The Supreme Court of Canada recently ruled in the Century Servicesi case that Goods and Services Tax (“GST”) deemed trusts under the federal Excise Tax Act (“ETA”) are ineffective in proceedings under the Companies’ Creditors Arrangement Act (“CCAA”).

The Century Services case involved Ted LeRoy Trucking Ltd. ( “LeRoy Trucking”) which, in late 2007, obtained a CCAA stay of proceedings against it. On April 29, 2008, the supervising CCAA court made an order approving a payment to LeRoy Trucking’s major secured creditor, Century Services. As a part of that order, LeRoy Trucking proposed to hold back $305,202.30 in unremitted GST, and place it in the Monitor’s trust account until the after the CCAA proceeding was decided, arguing that the ETA creates a deemed trust in favour of the Crown for unremitted GST . On September 3, 2008, having concluded that reorganization was not possible, LeRoy Trucking sought and obtained an order assigning the company into bankruptcy pursuant to the Bankruptcy and Insolvency Act (“BIA”).

Prior to Century Services, the Court of Appeal in Ottawa Senatorsii had held that ETA deemed trusts for GST are enforceable against a CCAA debtor. However, as a result of the Supreme Court’s ruling in Caisse populaire Desjardins de Montmagnyiii, the effect of allowing a bankruptcy assignment was to destroy the Crown’s trust claim and demote the GST obligation to an unsecured claim. This meant that deemed trusts for GST under the ETA were treated differently depending on whether proceedings were bought under the CCAA or the BIA, thereby creating an incentive for debtors to attempt to liquidate the insolvent company under the BIA rather than seeking to restructure the business under the CCAA and have their claims subordinated to the Crown’s claim for unremitted GST.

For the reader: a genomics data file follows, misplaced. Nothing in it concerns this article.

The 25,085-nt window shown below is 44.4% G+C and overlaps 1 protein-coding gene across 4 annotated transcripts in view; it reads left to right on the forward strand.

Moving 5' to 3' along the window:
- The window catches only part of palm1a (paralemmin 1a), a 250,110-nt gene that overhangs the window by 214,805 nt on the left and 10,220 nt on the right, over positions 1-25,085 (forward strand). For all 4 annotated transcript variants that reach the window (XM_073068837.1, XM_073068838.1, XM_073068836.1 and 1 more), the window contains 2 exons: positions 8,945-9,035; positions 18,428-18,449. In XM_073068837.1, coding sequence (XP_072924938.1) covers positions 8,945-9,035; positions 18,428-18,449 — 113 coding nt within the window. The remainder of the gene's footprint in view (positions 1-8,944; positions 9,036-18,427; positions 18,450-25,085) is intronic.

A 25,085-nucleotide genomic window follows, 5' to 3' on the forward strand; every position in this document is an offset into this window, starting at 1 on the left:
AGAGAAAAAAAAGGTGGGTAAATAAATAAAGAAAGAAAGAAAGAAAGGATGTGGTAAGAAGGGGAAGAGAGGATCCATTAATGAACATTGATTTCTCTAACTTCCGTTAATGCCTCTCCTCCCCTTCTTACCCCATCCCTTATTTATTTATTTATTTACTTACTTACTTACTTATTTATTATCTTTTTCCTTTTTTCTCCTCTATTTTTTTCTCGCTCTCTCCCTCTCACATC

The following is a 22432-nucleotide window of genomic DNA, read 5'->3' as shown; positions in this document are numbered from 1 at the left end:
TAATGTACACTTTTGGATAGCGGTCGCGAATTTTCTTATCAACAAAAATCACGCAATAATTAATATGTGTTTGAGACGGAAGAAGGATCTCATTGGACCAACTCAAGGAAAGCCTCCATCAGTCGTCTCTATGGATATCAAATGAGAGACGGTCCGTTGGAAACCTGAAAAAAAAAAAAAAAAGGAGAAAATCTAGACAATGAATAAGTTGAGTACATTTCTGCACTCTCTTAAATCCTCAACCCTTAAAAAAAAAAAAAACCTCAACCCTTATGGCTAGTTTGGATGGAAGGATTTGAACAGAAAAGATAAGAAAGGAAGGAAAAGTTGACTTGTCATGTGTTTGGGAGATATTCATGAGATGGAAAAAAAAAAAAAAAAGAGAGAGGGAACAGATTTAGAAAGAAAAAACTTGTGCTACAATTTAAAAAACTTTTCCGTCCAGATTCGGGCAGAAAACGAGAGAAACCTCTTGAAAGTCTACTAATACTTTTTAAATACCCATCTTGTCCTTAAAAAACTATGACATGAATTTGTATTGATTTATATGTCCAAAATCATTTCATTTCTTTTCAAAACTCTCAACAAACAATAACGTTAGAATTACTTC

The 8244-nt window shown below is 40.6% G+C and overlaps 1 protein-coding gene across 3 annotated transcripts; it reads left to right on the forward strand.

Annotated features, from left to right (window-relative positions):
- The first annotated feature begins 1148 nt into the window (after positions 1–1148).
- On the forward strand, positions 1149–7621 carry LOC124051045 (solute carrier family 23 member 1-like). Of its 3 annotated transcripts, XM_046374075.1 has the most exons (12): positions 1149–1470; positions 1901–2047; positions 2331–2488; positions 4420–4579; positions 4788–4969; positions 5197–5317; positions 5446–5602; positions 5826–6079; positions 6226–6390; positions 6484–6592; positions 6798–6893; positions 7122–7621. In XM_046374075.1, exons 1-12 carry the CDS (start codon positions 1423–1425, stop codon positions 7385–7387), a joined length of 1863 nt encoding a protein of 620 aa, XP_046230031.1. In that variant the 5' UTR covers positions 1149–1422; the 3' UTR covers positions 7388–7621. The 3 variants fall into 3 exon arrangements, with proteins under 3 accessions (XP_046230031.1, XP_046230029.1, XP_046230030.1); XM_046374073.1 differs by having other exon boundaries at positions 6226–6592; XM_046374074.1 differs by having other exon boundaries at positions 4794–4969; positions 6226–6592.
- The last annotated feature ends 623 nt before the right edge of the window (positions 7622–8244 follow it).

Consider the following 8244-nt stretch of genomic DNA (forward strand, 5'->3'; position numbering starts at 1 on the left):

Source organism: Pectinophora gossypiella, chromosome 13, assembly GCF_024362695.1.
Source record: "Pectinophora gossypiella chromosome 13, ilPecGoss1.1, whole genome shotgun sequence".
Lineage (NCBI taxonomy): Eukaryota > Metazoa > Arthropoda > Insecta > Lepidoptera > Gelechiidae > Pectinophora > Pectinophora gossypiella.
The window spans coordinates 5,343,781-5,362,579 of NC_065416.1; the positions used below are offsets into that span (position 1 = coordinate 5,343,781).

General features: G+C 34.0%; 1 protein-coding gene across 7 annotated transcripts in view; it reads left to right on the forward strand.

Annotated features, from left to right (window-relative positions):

Writing for the majority of the Supreme Court of Canada, Madam Justice Deschamps concluded that, since GST is not an explicit exception under the CCAA, it should rank as an unsecured claim. In reaching this determination, the Court noted that the intention of Parliament’s recent amendments to the CCAA was to restrict the priority of the Crown to a few specific cases mainly related to employment.

The Supreme Court’s conclusion relied heavily upon a purposive interpretation of the CCAA. The Court recognized that participants in insolvency proceedings depend on the broad and flexible authority of the supervising court to make the orders necessary to facilitate a reorganization. The Supreme Court acknowledged that the CCAA provides a court with the authority to make any order that it considers appropriate in the circumstances. The Supreme Court established a simple two-part analysis to be applied when considering whether there is jurisdiction to make a CCAA order:

  1. is the requested order subject to restrictions set out in the CCAA; and
  2. will the order usefully further efforts to achieve the remedial purpose of the CCAA.

In the Court’s view, both the CCAA and BIA were part of a broader insolvency regime and neither should be interpreted without consideration of the other. It is important, the Court opined, to promote the production of similar priority outcomes under both Acts, in order to avoid statute shopping and to better foster an harmonious transition between reorganization and liquidation.

The Supreme Court’s decision in Century Services will be an important precedent for all CCAA restructurings going forward. The Supreme Court has clearly stated that there is no priority of Crown deemed trusts for GST in CCAA proceedings. The Supreme Court confirmed that the CCAA should be interpreted in a purposive and liberal manner in order to provide the supervising court with the flexibility to make orders in furtherance of the CCAA objectives. Finally, the Supreme Court articulated the importance of bridging gaps between the CCAA and the BIA so as to ensure that the statutes operate in harmony.